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Copyright Laws and the Christian Church
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Part 1 - What is CCLI? 

Above all others, Christians should be law-abiding citizens when those laws are reasonable and just. We wouldn’t think of stealing something from a store. However, church musicians often ignore the rule of law when it comes to copyrighted music. We must consider that our Christian witness may be compromised in the eyes of those around us when we do not do our best to be honest and legal in this area. Just because we can “get by” with it, does that make it right?

If your church prints the words and/or music of a song in your church bulletin, song sheets, or self-made songbook, or projects song words on the screen, then permission is needed for each piece that is under copyright protection. To make this easier for you, Christian Copyright Licensing International (CCLI) was created. Hymn owners and publishers have given CCLI the right to make these arrangements with churches and individuals. CCLI collects the royalties from the churches in the form of an annual fee and makes royalty payments to the copyright holders. For most of our churches the annual fee would be approximately $100. It is based on the average attendance at the weekly worship service. The link at the left will get you to CCLI to learn more.


Part 2 - What about our "own" music?

 

When people become aware of their obligations in regard to copyrighted material—such as the music and words of songs—they usually either join CCLI or stop printing the words or music of copyrighted music in their bulletins, home-produced songbooks, or projected displays.

“Except,” I often hear said, “for our own books.” (By that they mean books published by the Seventh-day Adventist Church.) “We don’t have to worry about getting permission for printing songs from our own hymnal, do we?”

Here are the answers quoted directly from the Review & Herald Publishing Association website (in an abbreviated form):
“Although the Review and Herald® owns the copyright to the collection as a whole, we do not own the copyright to each individual hymn in the collection.

There are three types of hymns in the hymnal:

1. Hymns Owned by the Review and Herald®: If you want to use hymns owned by the Review and Herald®, you will need to send us a written request, including a list of the hymns you want to use. Our Administrative Committee will consider the request, and, if they approve it, we will let you know the required royalty payment or use fee.

2. Hymns Owned by Other Individuals or Organizations: The copyright ownership may be for the words, the music, the arrangement, or any combination of these. You must write to the copyright owner(s) and obtain permission to use the copyrighted hymns. If you are including the hymn in a hymnal or songbook, you must arrange for royalty payments to be made to the copyright holder on a quarterly or yearly basis. (A booklet with names and address of many church music copyright holders is available from the Book Division rights and permissions coordinator.)

3. Hymns in the Public Domain: Most of the hymns in the hymnal are in the public domain. Any song or hymn without a credit line at the end is in the public domain. The key date is 1922. Anything copyrighted that year or before is in public domain because the copyright has expired. No permission is necessary to use hymns that are in the public domain. You can copy public domain hymns and use them without getting permission.”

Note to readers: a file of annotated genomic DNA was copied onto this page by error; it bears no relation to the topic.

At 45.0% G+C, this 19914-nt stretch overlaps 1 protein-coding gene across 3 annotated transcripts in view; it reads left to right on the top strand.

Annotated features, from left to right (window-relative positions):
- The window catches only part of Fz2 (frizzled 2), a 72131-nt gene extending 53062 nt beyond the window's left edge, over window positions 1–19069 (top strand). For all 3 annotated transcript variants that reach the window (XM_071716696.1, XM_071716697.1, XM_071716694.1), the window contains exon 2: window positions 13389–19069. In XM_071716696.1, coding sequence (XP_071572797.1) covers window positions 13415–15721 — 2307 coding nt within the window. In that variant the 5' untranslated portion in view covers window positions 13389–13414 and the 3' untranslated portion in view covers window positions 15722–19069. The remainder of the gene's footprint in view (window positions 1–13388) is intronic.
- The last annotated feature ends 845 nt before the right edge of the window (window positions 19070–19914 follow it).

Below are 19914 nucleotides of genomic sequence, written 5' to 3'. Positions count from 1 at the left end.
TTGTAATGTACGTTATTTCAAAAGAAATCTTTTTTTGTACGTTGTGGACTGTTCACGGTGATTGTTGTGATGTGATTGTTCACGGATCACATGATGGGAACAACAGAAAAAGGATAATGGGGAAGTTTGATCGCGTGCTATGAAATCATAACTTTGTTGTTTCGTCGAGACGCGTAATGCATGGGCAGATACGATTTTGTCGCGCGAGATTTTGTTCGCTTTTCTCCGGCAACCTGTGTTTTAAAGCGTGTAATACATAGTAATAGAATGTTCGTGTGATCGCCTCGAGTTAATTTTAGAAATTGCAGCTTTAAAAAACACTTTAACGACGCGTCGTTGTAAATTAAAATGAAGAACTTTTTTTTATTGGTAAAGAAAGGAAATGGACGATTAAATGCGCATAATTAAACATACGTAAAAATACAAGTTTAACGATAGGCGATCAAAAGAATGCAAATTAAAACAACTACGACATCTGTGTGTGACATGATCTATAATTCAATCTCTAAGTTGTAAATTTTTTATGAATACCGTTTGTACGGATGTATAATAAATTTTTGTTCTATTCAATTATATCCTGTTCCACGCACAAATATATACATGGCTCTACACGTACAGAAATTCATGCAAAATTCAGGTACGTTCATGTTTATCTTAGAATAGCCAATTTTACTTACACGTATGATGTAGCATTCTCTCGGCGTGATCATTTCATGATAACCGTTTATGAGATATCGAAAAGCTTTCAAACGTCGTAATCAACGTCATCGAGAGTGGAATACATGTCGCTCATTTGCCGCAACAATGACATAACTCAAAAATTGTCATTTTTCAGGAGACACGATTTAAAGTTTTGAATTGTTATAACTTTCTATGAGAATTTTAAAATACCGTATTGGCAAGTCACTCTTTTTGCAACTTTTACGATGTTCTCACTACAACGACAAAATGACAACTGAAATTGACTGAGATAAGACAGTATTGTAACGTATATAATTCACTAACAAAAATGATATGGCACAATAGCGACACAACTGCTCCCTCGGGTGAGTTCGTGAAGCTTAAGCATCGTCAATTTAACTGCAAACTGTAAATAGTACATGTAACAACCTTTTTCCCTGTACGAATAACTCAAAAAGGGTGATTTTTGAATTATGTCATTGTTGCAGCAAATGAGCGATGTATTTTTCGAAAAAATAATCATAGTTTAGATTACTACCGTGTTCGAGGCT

This is only part of the information given on the website. To understand this issue more completely regarding “our own books,” read all about it at the link provided at the left. 


Part 3: Out-of-print and 1923

Many of us have bought into the myth that copying music is permissible if it is out-of-print. This, however, is not allowed by copyright laws. Something that is out of print and not available for public purchase is still protected. You are not allowed to copy music that is out-of-print simply because you can no longer buy it. If you ask, the copyright holder may grant you permission to copy under these circumstances, but you may need to pay a fee for the privilege. Ask before you make the copies, not after. (With the internet, it is easier than ever before to contact copyright holders for permission.) 

One last thing. 1923. Why 1923? Because the way I understand it, works published in the U.S. before 1923 are now in public domain and no longer under copyright protection. Works published or unpublished after that date are covered by different laws and most likely are still be under copyright protection. So remember 1923.

 Let’s summarize what we have examined in this series in The Singing Church.
  •  There are legal and ethical issues churches must face when reproducing music.
  •  CCLI has been established to help resolve those issues.
  • The same legal obligations apply to SDA publishers and writers.
  • Out-of-print items are still protected.
  • Ask for permission before copying.
  • Anything published before 1923 is now in public domain.

While we could spend much more time looking at the complex issue of copyright laws and the Christian church, let’s stop with these basics for now and determine collectively to Plan and Pay. That is, Plan ahead, leaving plenty of time to obtain music in the proper way or to ask permission to reproduce it. And be prepared to pay; the music is someone else’s property and we need to respect his or her rights as owner.